Python venom traces could waste antivenom

A University of Queensland researcher has found the potential for Australian doctors to prescribe expensive antivenom to snake bite victims who don't need it.

UQ School of Biological Sciences Associate Professor Bryan Grieg Fry and colleagues have published research this week which shows are a surprising potential source of false-positives in detection kits.

Associate Professor Fry said that although pythons were non-venomous, "relic" traces of venom in their could trigger the extremely sensitive snake venom detection kits.

"Using antivenom to treat patients with python bite injuries could potentially trigger life-threatening allergies to the antivenom, without the benefit of curing a snake bite," he said.

"Unnecessary use of the antivenom reduces stocks available for patients who actually need it."

Associate Professor Fry said this highlighted the decisions about administering antivenom should be based on the severity of clinical symptoms.

"A venom detection kit should be used to ensure that the appropriate is given, but it is sometimes mistakenly used as a diagnosis of by itself," he said.

"All snakes evolved from a that was a venomous lizard."

"Evolution is like a crime scene, there is always evidence to be found if the scientist is a good enough detective."

Associate Professor Fry said snakes had varying potency of 'venomosity' ranging from those capable of life-threatening bites, such as or taipans, to those that have lost almost all their venom, such as egg-eating and pythons.

Previous studies that found python saliva could cross-react in the snake venom detection kit were dismissed as an anomaly.

Associate Professor Fry's study found that a python's oral glands predominantly secrete mucous to aid in swallowing large prey, but there are also traces of relic venom.

"The extremely low levels of toxins in their mouths have no effect on prey or bitten humans, however in forensic-level diagnostic tools like the snake venom detection kit, they cross-react and give a false positive."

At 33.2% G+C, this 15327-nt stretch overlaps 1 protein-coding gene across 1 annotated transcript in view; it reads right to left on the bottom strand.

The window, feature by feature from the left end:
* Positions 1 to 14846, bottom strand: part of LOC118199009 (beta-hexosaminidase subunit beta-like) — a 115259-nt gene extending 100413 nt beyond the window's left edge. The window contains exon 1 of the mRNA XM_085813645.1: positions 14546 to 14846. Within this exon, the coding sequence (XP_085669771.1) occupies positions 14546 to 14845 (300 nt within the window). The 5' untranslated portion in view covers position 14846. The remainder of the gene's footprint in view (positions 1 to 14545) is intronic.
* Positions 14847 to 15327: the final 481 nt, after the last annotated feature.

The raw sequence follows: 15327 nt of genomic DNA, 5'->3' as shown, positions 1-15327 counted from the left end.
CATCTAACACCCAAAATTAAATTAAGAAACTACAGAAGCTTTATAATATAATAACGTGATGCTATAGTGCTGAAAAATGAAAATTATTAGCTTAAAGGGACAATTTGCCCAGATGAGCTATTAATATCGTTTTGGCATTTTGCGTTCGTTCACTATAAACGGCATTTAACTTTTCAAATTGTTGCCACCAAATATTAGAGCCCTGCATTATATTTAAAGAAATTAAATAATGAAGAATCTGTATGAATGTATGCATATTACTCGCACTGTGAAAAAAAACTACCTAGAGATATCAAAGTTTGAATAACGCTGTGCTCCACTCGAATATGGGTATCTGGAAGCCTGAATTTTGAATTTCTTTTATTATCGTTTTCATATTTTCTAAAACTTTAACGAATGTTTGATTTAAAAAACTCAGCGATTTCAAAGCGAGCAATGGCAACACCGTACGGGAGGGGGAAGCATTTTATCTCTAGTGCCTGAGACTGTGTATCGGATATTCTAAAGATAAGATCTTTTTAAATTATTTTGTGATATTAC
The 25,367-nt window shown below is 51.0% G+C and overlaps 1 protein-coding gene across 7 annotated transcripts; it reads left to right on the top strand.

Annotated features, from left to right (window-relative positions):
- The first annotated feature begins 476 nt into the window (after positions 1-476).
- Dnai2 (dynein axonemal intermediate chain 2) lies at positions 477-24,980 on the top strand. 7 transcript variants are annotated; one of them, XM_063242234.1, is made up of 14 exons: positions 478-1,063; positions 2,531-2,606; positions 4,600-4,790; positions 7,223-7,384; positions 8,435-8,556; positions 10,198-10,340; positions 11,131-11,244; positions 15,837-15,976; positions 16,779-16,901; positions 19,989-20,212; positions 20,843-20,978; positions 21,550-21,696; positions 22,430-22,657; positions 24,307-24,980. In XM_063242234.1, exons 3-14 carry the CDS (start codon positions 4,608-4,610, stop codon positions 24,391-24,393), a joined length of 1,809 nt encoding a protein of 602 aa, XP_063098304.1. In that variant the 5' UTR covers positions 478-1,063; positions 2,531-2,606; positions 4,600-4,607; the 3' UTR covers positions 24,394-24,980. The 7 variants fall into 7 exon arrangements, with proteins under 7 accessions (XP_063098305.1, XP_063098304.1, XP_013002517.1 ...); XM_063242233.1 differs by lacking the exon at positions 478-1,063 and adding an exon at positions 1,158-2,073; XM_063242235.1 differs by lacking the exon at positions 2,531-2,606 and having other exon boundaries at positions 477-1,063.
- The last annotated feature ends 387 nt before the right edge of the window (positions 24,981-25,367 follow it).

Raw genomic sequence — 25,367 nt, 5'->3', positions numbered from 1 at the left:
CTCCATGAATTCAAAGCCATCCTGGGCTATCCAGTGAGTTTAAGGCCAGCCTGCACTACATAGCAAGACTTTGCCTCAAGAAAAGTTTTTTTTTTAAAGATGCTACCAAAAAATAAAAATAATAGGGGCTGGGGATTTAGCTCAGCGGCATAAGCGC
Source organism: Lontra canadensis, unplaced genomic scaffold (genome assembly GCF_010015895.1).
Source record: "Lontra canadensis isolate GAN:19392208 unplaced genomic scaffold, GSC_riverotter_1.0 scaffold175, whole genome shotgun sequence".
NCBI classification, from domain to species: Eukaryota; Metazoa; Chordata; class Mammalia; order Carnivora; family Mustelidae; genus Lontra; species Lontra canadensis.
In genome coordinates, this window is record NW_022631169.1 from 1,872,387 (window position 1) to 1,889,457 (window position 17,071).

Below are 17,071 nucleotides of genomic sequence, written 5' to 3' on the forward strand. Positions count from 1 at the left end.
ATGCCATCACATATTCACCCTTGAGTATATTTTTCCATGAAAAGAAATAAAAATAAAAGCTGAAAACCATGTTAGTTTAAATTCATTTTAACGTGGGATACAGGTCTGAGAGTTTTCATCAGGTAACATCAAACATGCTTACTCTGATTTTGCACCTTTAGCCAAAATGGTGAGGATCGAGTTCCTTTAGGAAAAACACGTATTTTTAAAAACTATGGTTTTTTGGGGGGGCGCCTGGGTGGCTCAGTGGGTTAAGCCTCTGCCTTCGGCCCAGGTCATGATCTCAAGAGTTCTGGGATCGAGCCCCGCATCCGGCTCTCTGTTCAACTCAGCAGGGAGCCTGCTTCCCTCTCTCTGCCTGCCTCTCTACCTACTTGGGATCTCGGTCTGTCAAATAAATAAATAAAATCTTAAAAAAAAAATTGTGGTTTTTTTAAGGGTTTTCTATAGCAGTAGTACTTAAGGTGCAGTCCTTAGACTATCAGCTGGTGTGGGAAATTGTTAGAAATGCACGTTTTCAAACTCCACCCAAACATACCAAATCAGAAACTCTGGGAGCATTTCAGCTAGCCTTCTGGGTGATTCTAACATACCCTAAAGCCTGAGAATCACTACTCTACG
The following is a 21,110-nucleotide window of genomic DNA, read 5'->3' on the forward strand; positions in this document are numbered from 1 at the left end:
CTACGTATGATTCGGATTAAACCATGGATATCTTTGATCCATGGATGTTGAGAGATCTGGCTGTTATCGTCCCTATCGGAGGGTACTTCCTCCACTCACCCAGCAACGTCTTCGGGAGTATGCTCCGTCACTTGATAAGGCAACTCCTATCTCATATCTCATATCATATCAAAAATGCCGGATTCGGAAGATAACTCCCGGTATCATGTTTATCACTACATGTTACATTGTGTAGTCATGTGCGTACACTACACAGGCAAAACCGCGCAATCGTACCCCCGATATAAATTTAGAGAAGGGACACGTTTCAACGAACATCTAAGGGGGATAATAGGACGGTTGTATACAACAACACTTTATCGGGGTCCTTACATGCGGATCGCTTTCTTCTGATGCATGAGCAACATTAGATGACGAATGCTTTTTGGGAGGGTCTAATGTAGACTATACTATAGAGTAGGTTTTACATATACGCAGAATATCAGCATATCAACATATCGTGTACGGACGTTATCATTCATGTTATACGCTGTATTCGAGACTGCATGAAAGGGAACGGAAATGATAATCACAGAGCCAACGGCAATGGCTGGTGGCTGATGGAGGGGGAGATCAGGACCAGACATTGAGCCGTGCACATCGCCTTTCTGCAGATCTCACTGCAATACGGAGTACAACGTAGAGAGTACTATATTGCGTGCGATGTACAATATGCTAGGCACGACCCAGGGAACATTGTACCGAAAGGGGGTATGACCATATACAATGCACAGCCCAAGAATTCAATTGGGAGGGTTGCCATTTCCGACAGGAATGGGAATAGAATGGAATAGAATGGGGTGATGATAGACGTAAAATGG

"These novel molecules represent an untapped resource for biodiscovery," Associate Professor Fry said.

"We have found that the low level of ancient toxins still secreted in these glands includes novel compounds quite different than those from their well-studied cousins like rattlesnakes or mambas."

"In addition to providing insights regarding how the snake venom system evolved, these results reinforce the value of studying a wide range of snakes, as novel compounds with significant potential for use in drug design and development may be uncovered in the most unlikely of places," he said.

The study findings are published in Molecular & Cellular Proteomics.

add to favorites email to friend print save as pdf

Related Stories

Deadly sea snake has a doppelganger

Nov 19, 2012

(Phys.org)—Scientists have discovered that the lethal beaked sea snake is actually two species with separate evolutions, which resulted in identical snakes.

New species of sea snake discovered

Feb 21, 2012

(PhysOrg.com) -- Scientists have discovered a new species of sea snake in the Gulf of Carpenteria, northern Australia, which is unique in having raised scales.

Recommended for you

ALS Ice Bucket Challenge arrives in North Korea

18 hours ago

It's pretty hard to find a novel way to do the ALS Ice Bucket Challenge by now, but two-time Grammy-winning rapper Pras Michel, a founding member of the Fugees, has done it—getting his dousing in the center ...

Cold cash just keeps washing in from ALS challenge

Aug 28, 2014

In the couple of hours it took an official from the ALS Association to return a reporter's call for comment, the group's ubiquitous "ice bucket challenge" had brought in a few million more dollars.

Medtronic spends $350M on another European deal

Aug 27, 2014

U.S. medical device maker Medtronic is building stronger ties to Europe, a couple months after announcing a $42.9 billion acquisition that involves moving its main executive offices across the Atlantic, where it can get a ...

User comments